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Adaptive Brain Lab

 
Read more at: Opening of Centre for Lifelong Learning and Individualised Cognition (CLIC)

Opening of Centre for Lifelong Learning and Individualised Cognition (CLIC)

13 October 2020

A new research centre focused on improving support for lifelong learning and cognitive agility opened on 1 October 2020 in Singapore. The Centre for Lifelong Learning and Individualised Cognition (CLIC) is a collaboration between the University of Cambridge and the Nanyang Technological University, Singapore, and is funded...


Read more at: Adaptive Brain Lab open for volunteer studies

Adaptive Brain Lab open for volunteer studies

22 September 2020

We are very pleased to announce that the Adaptive Brain Lab is now open and invites volunteers for studies. We have reviewed and implemented government and University guidance, and have updated our procedures to create a COVID secure testing environment. Our procedures are carefully designed in order to mitigate against...


Read more at: New paper by Ke Jia et al in Current Biology

New paper by Ke Jia et al in Current Biology

16 September 2020

Using high-field laminar fMRI, we show that learning alters orientation specific representations in superficial V1 layers and enhances connectivity from visual to parietal cortex, suggesting that recurrent visual plasticity and feedforward connectivity gate perceptual decision making. https://doi.org/10.1016/j.cub.2020.08...


Read more at: 2 x post-doctoral Research Associate or Assistant positions in Machine Learning for Precision Mental Health

2 x post-doctoral Research Associate or Assistant positions in Machine Learning for Precision Mental Health

7 September 2020

Exciting opportunity to work in collaboration with The Cambridge Centre for Mathematical Imaging in Healthcare, the Alan Turing Institute, and AstraZeneca on developing machine learning approaches for early diagnosis of dementia and mental health disorders . For details and applications see: http://www.jobs.cam.ac.uk/job/...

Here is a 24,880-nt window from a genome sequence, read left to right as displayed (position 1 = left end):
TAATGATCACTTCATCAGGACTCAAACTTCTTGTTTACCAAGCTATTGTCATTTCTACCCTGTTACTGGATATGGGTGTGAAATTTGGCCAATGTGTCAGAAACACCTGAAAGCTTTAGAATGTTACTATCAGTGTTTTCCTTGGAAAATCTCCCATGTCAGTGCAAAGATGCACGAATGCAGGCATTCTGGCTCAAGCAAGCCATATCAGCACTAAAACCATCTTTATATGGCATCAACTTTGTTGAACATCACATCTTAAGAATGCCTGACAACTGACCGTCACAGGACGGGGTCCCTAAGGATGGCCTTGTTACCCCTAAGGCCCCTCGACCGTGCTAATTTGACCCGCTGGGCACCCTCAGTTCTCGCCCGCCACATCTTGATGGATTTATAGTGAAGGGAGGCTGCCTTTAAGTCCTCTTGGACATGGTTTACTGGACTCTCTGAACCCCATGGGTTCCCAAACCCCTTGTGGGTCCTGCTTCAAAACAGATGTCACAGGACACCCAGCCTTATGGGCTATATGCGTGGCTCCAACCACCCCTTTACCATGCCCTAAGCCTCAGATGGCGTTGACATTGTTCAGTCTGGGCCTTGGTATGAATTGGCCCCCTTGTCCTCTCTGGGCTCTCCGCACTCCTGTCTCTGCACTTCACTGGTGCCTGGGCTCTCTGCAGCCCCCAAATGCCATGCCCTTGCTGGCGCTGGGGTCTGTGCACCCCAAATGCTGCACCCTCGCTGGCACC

Read more at: New paper by Elisa Zamboni in BioRxiv May 2020

New paper by Elisa Zamboni in BioRxiv May 2020

29 May 2020

New paper by Elisa Zamboni et al is availabe at BioRxiv in which we examine fine-scale computations for adaptive processing in the human brain. Adapting to the environment statistics by reducing brain responses to repetitive sensory information is key for efficient information processing. Yet, the fine-scale computations...


Read more at: New paper by Ke Jia in BioRxiv May 2020

New paper by Ke Jia in BioRxiv May 2020

25 May 2020

New paper by Ke Jia et al is available in BioRxiv in which we show that 7T brain imaging reveals adaptive fine-scale circuits in the human brain. Learning and experience are critical for translating ambiguous sensory information from our environments to perceptual decisions. Yet, evidence on how training molds the adult...


Read more at: New paper in NeuroImage: Clinical!

New paper in NeuroImage: Clinical!

4 March 2020

A new publication by Joseph Giorgio, Susan Landau, William Jagust, Peter Tino and Professor Zoe Kourtzi highlights new methods for Modelling prognostic trajectories of cognitive decline due to Alzheimer's disease for the Alzheimer's disease Neuroimaging Initiative Read the full article: https://www.sciencedirect.com/...


Read more at: Reporting from Cambridge Science Festival 2019

Reporting from Cambridge Science Festival 2019

19 March 2019

This March saw the return of the Cambridge Science Festival 2019. This is an annual, city wide event which showcases the variety of new and exciting science going on across Cambridge. Members of the Adaptive Brain Lab enjoyed hosting a stall in the Department of Psychology for the day on Saturday 16 March. Visitors enjoyed...


Read more at: New paper in Nature Human Behaviour!

New paper in Nature Human Behaviour!

15 January 2019

A new publication by Dr. Vasilis Karlaftis, Joseph Giorgio, Dr. Andrew Welchman and Professor Zoe Kourtzi combines behavioural modelling with functional and structural brain connectivity and shows that individuals learn the structure of variable environments by employing alternate decision strategies that engage distinct brain networks:


Read more at: New paper in e-Neuro!

New paper in e-Neuro!

9 January 2019

A new publication by Dr. Vasilis Karlaftis, Dr. Andrew Welchman and Professor Zoe Kourtzi answers how we extract meaningful structure and make predictions in novel environments.